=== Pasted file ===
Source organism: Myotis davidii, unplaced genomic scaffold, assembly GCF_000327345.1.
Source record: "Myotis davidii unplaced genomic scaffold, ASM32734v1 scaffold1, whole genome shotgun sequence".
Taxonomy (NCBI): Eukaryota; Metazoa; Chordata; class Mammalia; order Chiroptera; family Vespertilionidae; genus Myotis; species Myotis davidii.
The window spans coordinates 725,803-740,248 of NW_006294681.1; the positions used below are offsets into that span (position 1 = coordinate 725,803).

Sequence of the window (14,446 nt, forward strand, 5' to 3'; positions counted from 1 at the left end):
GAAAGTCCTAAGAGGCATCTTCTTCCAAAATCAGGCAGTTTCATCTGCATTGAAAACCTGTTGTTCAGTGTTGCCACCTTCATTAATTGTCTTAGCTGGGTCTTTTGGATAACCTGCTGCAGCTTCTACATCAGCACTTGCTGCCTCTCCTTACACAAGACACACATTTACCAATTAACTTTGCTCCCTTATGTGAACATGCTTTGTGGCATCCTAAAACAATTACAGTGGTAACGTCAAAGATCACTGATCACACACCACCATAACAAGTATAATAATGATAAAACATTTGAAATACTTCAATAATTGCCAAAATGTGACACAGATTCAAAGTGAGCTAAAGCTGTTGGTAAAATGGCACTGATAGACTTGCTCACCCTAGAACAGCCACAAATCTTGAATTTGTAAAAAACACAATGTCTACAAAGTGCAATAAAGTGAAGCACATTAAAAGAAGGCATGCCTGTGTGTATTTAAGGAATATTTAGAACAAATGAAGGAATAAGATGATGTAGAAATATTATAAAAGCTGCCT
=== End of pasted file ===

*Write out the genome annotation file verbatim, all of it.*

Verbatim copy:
Source organism: Myotis davidii, unplaced genomic scaffold, assembly GCF_000327345.1.
Source record: "Myotis davidii unplaced genomic scaffold, ASM32734v1 scaffold1, whole genome shotgun sequence".
Taxonomy (NCBI): Eukaryota; Metazoa; Chordata; class Mammalia; order Chiroptera; family Vespertilionidae; genus Myotis; species Myotis davidii.
The window spans coordinates 725,803-740,248 of NW_006294681.1; the positions used below are offsets into that span (position 1 = coordinate 725,803).

Sequence of the window (14,446 nt, forward strand, 5' to 3'; positions counted from 1 at the left end):
GAAAGTCCTAAGAGGCATCTTCTTCCAAAATCAGGCAGTTTCATCTGCATTGAAAACCTGTTGTTCAGTGTTGCCACCTTCATTAATTGTCTTAGCTGGGTCTTTTGGATAACCTGCTGCAGCTTCTACATCAGCACTTGCTGCCTCTCCTTACACAAGACACACATTTACCAATTAACTTTGCTCCCTTATGTGAACATGCTTTGTGGCATCCTAAAACAATTACAGTGGTAACGTCAAAGATCACTGATCACACACCACCATAACAAGTATAATAATGATAAAACATTTGAAATACTTCAATAATTGCCAAAATGTGACACAGATTCAAAGTGAGCTAAAGCTGTTGGTAAAATGGCACTGATAGACTTGCTCACCCTAGAACAGCCACAAATCTTGAATTTGTAAAAAACACAATGTCTACAAAGTGCAATAAAGTGAAGCACATTAAAAGAAGGCATGCCTGTGTGTATTTAAGGAATATTTAGAACAAATGAAGGAATAAGATGATGTAGAAATATTATAAAAGCTGCCT